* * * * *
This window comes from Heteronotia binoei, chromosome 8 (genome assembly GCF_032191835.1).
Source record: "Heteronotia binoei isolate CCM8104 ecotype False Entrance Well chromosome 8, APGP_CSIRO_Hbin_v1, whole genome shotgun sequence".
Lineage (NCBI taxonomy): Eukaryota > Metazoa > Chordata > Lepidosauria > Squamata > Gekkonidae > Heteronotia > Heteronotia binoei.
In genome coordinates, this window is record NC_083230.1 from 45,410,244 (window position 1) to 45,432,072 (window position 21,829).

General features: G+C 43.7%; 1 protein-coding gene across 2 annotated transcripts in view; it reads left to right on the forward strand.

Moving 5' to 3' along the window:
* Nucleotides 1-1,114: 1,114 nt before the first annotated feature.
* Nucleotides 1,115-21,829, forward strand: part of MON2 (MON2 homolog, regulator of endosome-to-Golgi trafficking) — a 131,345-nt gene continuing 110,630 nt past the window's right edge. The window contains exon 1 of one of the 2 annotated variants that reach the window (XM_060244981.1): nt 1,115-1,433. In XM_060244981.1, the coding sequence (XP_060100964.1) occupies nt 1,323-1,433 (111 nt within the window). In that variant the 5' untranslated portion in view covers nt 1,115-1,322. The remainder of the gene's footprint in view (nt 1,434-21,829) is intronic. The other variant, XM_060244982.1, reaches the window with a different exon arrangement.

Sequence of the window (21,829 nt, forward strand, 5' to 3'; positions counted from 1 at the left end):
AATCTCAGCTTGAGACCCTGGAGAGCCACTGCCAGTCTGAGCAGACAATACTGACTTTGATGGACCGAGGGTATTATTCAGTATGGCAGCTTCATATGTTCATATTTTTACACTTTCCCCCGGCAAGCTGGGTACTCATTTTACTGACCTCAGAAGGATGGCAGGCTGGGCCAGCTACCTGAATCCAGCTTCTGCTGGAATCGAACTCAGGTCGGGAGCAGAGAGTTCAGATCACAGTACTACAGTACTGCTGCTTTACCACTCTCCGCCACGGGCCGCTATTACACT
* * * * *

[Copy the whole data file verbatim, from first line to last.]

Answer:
This window comes from Heteronotia binoei, chromosome 8 (genome assembly GCF_032191835.1).
Source record: "Heteronotia binoei isolate CCM8104 ecotype False Entrance Well chromosome 8, APGP_CSIRO_Hbin_v1, whole genome shotgun sequence".
Lineage (NCBI taxonomy): Eukaryota > Metazoa > Chordata > Lepidosauria > Squamata > Gekkonidae > Heteronotia > Heteronotia binoei.
In genome coordinates, this window is record NC_083230.1 from 45,410,244 (window position 1) to 45,432,072 (window position 21,829).

General features: G+C 43.7%; 1 protein-coding gene across 2 annotated transcripts in view; it reads left to right on the forward strand.

Moving 5' to 3' along the window:
* Nucleotides 1-1,114: 1,114 nt before the first annotated feature.
* Nucleotides 1,115-21,829, forward strand: part of MON2 (MON2 homolog, regulator of endosome-to-Golgi trafficking) — a 131,345-nt gene continuing 110,630 nt past the window's right edge. The window contains exon 1 of one of the 2 annotated variants that reach the window (XM_060244981.1): nt 1,115-1,433. In XM_060244981.1, the coding sequence (XP_060100964.1) occupies nt 1,323-1,433 (111 nt within the window). In that variant the 5' untranslated portion in view covers nt 1,115-1,322. The remainder of the gene's footprint in view (nt 1,434-21,829) is intronic. The other variant, XM_060244982.1, reaches the window with a different exon arrangement.

Sequence of the window (21,829 nt, forward strand, 5' to 3'; positions counted from 1 at the left end):
AATCTCAGCTTGAGACCCTGGAGAGCCACTGCCAGTCTGAGCAGACAATACTGACTTTGATGGACCGAGGGTATTATTCAGTATGGCAGCTTCATATGTTCATATTTTTACACTTTCCCCCGGCAAGCTGGGTACTCATTTTACTGACCTCAGAAGGATGGCAGGCTGGGCCAGCTACCTGAATCCAGCTTCTGCTGGAATCGAACTCAGGTCGGGAGCAGAGAGTTCAGATCACAGTACTACAGTACTGCTGCTTTACCACTCTCCGCCACGGGCCGCTATTACACT